Setting Up the Suspension Fork and Shock
The best full suspension can’t show its potential if it isn’t adjusted correctly. Maik the Mechanic shows how you can easily set up the fork and shock correctly in just a few movements, so you can make the most of your mountain bike.
For forks with adjustable travel: Fully extend the fork. Make sure your fork damping is fully open. Set the air pressure according to the manufacturer’s recommendation. This can be found on the fork leg or in the manual.
A second person should hold the bike at the handlebar, or if you’re alone then a wall or rail might help. Climb on, ideally while wearing your full gear, take the starting position in the middle of the bike. Bounce a few times to let the suspension elements compress.
Sit still and push the rubber ring (or use a zip tie if there isn’t a ring) all the way down the tube.
Get off your bike carefully so that the rubber ring doesn’t move.
The distance between the seal and the rubber ring tells you your sag, which should be 20-30% of your overall travel. (If there is no sag scale listed on the leg, you’ll need to use a ruler to measure it). If the sag is under 20%, remove air. If it is over 30% percent, add air.
Setting the fork rebound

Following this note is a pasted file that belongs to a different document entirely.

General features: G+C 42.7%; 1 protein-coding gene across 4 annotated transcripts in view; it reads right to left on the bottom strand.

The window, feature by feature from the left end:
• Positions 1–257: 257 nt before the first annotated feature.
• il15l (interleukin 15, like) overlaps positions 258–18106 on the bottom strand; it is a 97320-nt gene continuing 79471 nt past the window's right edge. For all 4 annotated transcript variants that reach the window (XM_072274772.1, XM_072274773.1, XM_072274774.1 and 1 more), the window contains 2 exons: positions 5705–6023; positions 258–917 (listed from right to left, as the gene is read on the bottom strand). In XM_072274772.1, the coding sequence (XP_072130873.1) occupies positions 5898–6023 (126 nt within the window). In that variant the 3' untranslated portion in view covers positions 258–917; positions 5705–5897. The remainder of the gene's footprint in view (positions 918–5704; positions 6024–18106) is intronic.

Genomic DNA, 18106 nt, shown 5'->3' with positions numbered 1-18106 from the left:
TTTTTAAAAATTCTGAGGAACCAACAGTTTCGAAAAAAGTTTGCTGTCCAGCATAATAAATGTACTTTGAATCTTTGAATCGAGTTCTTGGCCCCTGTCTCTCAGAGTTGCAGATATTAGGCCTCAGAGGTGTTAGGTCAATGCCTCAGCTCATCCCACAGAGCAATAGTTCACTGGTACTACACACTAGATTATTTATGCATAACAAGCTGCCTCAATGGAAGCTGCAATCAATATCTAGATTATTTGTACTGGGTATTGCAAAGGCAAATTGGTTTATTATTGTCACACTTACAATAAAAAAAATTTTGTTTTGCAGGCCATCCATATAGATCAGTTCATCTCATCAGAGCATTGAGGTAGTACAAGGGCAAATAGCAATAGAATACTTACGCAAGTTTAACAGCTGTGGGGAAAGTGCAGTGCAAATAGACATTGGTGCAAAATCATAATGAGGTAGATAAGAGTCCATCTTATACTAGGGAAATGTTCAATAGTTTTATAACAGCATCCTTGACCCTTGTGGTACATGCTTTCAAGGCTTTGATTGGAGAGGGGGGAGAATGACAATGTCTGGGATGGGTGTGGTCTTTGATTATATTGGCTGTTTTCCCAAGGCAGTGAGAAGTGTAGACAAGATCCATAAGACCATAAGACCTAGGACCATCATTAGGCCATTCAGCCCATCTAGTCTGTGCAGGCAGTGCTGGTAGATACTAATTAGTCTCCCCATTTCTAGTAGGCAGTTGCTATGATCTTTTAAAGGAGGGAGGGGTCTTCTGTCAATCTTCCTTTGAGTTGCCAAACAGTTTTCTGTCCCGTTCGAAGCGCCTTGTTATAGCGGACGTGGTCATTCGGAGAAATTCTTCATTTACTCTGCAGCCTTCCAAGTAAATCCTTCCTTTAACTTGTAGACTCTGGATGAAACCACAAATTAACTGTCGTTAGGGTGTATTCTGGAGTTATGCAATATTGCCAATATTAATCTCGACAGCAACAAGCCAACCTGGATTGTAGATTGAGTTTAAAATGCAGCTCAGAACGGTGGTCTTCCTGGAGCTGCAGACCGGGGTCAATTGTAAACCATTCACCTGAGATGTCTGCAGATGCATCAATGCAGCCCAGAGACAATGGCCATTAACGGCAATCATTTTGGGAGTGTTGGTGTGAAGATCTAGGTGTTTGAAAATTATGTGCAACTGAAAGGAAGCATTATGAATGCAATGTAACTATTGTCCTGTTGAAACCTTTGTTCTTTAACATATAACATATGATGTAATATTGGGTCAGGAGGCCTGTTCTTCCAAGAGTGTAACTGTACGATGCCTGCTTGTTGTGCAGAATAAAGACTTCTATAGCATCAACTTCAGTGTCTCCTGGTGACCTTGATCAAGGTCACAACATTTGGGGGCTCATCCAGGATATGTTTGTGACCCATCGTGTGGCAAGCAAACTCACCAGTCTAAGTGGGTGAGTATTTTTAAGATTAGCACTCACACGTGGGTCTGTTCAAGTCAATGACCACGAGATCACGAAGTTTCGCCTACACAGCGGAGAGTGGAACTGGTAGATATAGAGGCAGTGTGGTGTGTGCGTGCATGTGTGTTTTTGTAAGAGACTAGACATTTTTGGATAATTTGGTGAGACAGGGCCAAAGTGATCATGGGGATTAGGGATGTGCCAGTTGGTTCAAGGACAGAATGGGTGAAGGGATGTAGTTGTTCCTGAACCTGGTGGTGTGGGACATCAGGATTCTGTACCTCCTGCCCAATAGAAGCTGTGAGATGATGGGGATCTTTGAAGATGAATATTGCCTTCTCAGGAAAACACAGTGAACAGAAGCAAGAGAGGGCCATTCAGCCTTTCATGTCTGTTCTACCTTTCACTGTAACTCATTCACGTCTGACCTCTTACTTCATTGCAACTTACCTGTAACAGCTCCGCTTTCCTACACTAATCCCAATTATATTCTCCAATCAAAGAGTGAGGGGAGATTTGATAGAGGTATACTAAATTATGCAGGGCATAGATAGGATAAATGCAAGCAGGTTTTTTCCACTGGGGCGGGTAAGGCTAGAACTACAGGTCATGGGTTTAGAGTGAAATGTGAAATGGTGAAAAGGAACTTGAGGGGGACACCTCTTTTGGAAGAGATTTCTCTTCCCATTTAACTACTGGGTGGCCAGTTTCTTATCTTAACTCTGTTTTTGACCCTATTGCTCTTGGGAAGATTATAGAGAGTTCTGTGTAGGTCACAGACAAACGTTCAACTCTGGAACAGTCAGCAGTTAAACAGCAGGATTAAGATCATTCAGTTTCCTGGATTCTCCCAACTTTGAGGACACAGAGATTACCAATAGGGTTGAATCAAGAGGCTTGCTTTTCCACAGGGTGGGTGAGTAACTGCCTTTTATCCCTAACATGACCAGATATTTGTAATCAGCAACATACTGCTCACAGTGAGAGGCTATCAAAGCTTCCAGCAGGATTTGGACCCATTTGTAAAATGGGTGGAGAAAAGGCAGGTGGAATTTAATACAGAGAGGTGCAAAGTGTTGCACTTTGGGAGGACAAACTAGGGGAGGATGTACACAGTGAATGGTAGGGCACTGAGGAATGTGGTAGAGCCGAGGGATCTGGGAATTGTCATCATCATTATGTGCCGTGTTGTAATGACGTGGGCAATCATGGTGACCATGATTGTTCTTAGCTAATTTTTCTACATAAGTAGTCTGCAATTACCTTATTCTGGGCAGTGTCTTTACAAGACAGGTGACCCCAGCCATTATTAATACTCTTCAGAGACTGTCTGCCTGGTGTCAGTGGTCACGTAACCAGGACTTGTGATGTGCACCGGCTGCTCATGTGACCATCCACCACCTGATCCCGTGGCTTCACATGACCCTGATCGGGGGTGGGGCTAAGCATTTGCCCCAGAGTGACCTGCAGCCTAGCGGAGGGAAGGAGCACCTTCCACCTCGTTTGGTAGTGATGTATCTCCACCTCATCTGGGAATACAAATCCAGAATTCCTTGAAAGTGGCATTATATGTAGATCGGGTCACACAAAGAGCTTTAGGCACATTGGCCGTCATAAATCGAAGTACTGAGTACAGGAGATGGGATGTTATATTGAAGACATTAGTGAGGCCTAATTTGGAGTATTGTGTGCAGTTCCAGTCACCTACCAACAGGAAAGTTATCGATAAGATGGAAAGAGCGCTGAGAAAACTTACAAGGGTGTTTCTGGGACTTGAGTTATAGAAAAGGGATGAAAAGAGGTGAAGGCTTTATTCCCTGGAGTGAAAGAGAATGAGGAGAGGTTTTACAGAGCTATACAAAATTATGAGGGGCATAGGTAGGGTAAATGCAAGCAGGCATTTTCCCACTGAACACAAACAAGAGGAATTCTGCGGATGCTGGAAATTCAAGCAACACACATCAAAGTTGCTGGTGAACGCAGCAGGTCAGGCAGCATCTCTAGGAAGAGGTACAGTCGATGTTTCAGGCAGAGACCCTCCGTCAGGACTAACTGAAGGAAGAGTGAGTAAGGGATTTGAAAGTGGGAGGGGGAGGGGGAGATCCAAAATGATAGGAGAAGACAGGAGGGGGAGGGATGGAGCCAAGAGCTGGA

The rebound determines the speed at which the fork bounces back. The dial for adjusting it is usually red. Before setting it, make sure the rebound is in the fully open position.
Press the handlebar quickly and energetically to let the suspension compress. For the rebound, let go of the handlebar and check that the front wheel isn’t leaving the ground. If the front wheel lifts off the ground, dial in the rebound so that the bounce back speed is slower.
Repeat until the front wheel no longer lifts off the ground. If the fork has a separate pressure adjustment for damping, then this can also be adjusted. The harder you set it, the less bounce you get with the fork when standing up, though the comfort is reduced as well.
Setting the rear shock sag
Pump it up to the pressure recommended by the manufacturer.
Take the starting position on the bike and compress the suspension elements a few times.
While in the starting position, push the rubber ring against the shock, then carefully dismount.
The shock’s level of sag depends on the intended use for the bike. The following guidelines can help: 15-25% sag for Races / Marathons, 20-30% for All Mountain / Enduro, and 30-40% for Downhill. The more travel you have available, the softer it is adjusted.
Setting the shock rebound
Slowly roll down the side of a curb - this should have the shock bouncing 1.5 times. Meaning, it should compress fully once and then stabilise itself.
If the rear stay bounces harshly, dial in the rebound so that the bounce back speed is slower. The rebound dial on the shock is also usually red.
Once you’re pleased with the adjustments, the setup is done! With these easy steps you’ll have a good base setup. Depending on your personal preferences and riding style you can fine-tune the suspension to be somewhat softer or harder.